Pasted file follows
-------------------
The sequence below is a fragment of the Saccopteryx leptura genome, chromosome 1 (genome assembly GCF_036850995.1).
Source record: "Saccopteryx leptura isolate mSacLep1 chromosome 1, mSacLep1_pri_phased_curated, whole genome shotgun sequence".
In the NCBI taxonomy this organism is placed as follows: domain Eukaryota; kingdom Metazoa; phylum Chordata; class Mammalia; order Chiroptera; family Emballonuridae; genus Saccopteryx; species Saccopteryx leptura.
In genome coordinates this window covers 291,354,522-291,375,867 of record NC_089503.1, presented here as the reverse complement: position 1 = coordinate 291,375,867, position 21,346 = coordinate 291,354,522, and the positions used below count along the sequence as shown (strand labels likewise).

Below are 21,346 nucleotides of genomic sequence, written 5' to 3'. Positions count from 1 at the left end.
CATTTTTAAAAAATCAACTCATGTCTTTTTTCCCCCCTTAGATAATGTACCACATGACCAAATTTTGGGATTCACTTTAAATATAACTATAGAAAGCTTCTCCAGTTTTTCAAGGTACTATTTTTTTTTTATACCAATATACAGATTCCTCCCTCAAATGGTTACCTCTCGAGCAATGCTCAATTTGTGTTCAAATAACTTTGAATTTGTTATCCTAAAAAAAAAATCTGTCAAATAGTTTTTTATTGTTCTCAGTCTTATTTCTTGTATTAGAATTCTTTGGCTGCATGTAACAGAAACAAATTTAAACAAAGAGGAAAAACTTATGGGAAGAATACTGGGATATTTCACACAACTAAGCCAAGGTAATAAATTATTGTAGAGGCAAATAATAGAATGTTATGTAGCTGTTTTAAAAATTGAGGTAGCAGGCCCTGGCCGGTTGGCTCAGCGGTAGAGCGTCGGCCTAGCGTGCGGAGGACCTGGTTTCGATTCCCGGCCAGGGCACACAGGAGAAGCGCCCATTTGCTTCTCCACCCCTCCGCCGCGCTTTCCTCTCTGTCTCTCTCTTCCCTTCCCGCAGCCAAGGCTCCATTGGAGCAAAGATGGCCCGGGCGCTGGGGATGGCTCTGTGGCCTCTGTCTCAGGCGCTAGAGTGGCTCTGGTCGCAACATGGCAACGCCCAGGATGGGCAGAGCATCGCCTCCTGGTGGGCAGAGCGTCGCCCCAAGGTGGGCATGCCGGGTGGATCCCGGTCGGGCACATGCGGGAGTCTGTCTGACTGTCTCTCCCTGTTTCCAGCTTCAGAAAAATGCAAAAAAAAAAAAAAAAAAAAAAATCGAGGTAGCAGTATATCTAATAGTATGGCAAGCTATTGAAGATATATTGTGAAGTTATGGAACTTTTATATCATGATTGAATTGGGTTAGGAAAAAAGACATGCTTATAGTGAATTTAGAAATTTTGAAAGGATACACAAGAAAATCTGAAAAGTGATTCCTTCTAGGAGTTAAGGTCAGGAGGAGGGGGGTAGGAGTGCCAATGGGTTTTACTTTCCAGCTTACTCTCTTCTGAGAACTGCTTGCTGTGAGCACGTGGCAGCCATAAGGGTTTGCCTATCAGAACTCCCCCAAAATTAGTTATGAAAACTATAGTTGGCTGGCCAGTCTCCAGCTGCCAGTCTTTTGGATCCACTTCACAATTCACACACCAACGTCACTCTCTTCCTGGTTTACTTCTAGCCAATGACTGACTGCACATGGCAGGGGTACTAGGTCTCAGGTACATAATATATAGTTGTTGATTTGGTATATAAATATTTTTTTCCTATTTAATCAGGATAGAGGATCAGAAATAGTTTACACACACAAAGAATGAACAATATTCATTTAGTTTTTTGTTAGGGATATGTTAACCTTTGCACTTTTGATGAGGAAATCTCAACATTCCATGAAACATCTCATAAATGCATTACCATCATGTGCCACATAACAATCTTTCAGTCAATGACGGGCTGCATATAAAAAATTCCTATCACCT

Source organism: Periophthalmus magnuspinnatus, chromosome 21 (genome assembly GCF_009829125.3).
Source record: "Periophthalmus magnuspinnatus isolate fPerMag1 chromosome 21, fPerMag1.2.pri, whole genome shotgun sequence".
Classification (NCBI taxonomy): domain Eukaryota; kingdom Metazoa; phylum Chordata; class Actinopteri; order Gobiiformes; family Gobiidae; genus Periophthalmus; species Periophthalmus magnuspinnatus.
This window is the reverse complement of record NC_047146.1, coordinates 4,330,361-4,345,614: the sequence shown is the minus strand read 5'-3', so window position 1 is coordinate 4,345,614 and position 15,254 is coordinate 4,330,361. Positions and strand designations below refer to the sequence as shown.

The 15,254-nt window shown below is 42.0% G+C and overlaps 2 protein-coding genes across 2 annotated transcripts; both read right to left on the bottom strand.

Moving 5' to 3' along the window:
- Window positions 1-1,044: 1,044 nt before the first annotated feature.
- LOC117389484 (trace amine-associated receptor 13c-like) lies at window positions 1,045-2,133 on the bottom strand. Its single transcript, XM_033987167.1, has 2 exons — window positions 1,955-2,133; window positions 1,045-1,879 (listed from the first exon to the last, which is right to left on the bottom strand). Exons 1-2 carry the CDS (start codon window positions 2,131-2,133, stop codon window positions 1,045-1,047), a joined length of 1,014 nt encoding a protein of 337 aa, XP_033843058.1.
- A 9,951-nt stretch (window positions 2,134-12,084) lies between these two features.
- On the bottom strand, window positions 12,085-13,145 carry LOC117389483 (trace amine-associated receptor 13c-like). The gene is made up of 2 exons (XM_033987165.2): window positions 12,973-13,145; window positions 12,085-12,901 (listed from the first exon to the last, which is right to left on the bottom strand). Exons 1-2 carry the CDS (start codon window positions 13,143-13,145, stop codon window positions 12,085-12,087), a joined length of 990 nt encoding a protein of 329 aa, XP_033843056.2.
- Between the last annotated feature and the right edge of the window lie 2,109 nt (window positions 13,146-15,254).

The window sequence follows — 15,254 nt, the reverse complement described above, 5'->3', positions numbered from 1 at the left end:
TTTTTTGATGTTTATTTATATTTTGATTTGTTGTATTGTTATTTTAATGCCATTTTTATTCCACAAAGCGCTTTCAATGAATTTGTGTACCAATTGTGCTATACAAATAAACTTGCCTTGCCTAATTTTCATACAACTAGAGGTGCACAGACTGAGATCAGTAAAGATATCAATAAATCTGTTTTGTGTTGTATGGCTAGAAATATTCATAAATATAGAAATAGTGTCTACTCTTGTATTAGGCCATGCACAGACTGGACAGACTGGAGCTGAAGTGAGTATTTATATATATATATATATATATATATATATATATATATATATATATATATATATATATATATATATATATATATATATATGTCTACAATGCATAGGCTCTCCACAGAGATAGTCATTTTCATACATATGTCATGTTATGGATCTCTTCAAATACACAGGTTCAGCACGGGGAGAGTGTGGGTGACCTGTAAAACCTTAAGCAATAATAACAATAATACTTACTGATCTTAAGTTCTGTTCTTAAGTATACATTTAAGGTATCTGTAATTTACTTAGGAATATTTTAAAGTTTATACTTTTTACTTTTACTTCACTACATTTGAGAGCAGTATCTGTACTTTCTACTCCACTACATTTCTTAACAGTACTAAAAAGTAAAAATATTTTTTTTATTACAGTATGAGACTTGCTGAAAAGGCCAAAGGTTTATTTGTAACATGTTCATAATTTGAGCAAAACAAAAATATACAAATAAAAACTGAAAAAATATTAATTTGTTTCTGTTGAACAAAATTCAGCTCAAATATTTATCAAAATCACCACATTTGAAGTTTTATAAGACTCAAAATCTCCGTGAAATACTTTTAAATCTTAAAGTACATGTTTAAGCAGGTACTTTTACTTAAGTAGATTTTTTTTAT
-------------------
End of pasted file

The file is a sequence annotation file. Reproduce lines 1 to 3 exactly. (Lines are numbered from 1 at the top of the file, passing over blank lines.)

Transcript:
The sequence below is a fragment of the Saccopteryx leptura genome, chromosome 1 (genome assembly GCF_036850995.1).
Source record: "Saccopteryx leptura isolate mSacLep1 chromosome 1, mSacLep1_pri_phased_curated, whole genome shotgun sequence".
In the NCBI taxonomy this organism is placed as follows: domain Eukaryota; kingdom Metazoa; phylum Chordata; class Mammalia; order Chiroptera; family Emballonuridae; genus Saccopteryx; species Saccopteryx leptura.